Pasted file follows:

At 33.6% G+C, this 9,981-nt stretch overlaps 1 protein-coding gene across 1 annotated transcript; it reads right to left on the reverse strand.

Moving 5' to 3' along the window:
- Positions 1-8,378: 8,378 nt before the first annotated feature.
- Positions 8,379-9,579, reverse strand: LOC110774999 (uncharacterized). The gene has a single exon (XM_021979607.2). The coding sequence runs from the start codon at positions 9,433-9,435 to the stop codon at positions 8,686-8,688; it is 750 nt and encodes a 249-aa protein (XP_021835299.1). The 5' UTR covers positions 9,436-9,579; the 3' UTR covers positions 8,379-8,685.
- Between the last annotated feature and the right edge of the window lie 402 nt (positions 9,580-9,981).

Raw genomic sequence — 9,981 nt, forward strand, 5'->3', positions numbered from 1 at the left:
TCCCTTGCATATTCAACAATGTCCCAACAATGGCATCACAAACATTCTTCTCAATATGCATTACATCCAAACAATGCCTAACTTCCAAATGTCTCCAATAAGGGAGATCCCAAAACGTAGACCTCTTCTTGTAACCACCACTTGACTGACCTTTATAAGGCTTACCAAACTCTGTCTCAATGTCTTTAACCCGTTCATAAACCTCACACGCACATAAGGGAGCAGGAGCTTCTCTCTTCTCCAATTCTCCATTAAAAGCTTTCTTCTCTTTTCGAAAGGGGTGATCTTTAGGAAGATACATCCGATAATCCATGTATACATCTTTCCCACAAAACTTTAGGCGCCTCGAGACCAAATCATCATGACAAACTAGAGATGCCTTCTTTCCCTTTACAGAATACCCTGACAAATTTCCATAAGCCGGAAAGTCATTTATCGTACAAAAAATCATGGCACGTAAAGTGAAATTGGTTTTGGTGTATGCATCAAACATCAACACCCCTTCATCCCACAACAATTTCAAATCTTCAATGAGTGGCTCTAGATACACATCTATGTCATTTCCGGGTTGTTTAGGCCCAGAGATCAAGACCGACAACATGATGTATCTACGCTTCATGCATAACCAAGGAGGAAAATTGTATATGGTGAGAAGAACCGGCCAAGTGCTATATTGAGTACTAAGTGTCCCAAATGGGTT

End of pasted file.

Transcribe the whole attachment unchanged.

At 33.6% G+C, this 9,981-nt stretch overlaps 1 protein-coding gene across 1 annotated transcript; it reads right to left on the reverse strand.

Moving 5' to 3' along the window:
- Positions 1-8,378: 8,378 nt before the first annotated feature.
- Positions 8,379-9,579, reverse strand: LOC110774999 (uncharacterized). The gene has a single exon (XM_021979607.2). The coding sequence runs from the start codon at positions 9,433-9,435 to the stop codon at positions 8,686-8,688; it is 750 nt and encodes a 249-aa protein (XP_021835299.1). The 5' UTR covers positions 9,436-9,579; the 3' UTR covers positions 8,379-8,685.
- Between the last annotated feature and the right edge of the window lie 402 nt (positions 9,580-9,981).

Raw genomic sequence — 9,981 nt, forward strand, 5'->3', positions numbered from 1 at the left:
TCCCTTGCATATTCAACAATGTCCCAACAATGGCATCACAAACATTCTTCTCAATATGCATTACATCCAAACAATGCCTAACTTCCAAATGTCTCCAATAAGGGAGATCCCAAAACGTAGACCTCTTCTTGTAACCACCACTTGACTGACCTTTATAAGGCTTACCAAACTCTGTCTCAATGTCTTTAACCCGTTCATAAACCTCACACGCACATAAGGGAGCAGGAGCTTCTCTCTTCTCCAATTCTCCATTAAAAGCTTTCTTCTCTTTTCGAAAGGGGTGATCTTTAGGAAGATACATCCGATAATCCATGTATACATCTTTCCCACAAAACTTTAGGCGCCTCGAGACCAAATCATCATGACAAACTAGAGATGCCTTCTTTCCCTTTACAGAATACCCTGACAAATTTCCATAAGCCGGAAAGTCATTTATCGTACAAAAAATCATGGCACGTAAAGTGAAATTGGTTTTGGTGTATGCATCAAACATCAACACCCCTTCATCCCACAACAATTTCAAATCTTCAATGAGTGGCTCTAGATACACATCTATGTCATTTCCGGGTTGTTTAGGCCCAGAGATCAAGACCGACAACATGATGTATCTACGCTTCATGCATAACCAAGGAGGAAAATTGTATATGGTGAGAAGAACCGGCCAAGTGCTATATTGAGTACTAAGTGTCCCAAATGGGTT